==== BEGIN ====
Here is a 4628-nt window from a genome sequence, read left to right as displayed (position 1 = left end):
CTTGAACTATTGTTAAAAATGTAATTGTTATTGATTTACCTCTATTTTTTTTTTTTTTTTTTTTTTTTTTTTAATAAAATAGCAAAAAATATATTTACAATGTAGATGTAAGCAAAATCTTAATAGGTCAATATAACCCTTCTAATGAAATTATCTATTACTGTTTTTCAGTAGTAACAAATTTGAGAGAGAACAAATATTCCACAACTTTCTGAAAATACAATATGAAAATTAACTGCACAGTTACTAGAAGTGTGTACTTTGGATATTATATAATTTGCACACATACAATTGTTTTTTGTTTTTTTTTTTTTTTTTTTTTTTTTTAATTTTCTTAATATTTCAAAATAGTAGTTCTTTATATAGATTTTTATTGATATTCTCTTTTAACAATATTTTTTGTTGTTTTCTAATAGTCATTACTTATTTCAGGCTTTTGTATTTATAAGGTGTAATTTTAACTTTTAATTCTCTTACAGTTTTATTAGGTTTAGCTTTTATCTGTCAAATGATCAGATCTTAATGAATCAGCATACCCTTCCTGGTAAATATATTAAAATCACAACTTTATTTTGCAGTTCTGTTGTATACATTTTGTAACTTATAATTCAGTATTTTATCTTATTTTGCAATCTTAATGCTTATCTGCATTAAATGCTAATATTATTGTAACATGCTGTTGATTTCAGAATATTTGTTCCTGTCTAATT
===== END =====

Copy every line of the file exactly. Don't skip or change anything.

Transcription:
Here is a 4628-nt window from a genome sequence, read left to right as displayed (position 1 = left end):
CTTGAACTATTGTTAAAAATGTAATTGTTATTGATTTACCTCTATTTTTTTTTTTTTTTTTTTTTTTTTTTTAATAAAATAGCAAAAAATATATTTACAATGTAGATGTAAGCAAAATCTTAATAGGTCAATATAACCCTTCTAATGAAATTATCTATTACTGTTTTTCAGTAGTAACAAATTTGAGAGAGAACAAATATTCCACAACTTTCTGAAAATACAATATGAAAATTAACTGCACAGTTACTAGAAGTGTGTACTTTGGATATTATATAATTTGCACACATACAATTGTTTTTTGTTTTTTTTTTTTTTTTTTTTTTTTTTAATTTTCTTAATATTTCAAAATAGTAGTTCTTTATATAGATTTTTATTGATATTCTCTTTTAACAATATTTTTTGTTGTTTTCTAATAGTCATTACTTATTTCAGGCTTTTGTATTTATAAGGTGTAATTTTAACTTTTAATTCTCTTACAGTTTTATTAGGTTTAGCTTTTATCTGTCAAATGATCAGATCTTAATGAATCAGCATACCCTTCCTGGTAAATATATTAAAATCACAACTTTATTTTGCAGTTCTGTTGTATACATTTTGTAACTTATAATTCAGTATTTTATCTTATTTTGCAATCTTAATGCTTATCTGCATTAAATGCTAATATTATTGTAACATGCTGTTGATTTCAGAATATTTGTTCCTGTCTAATT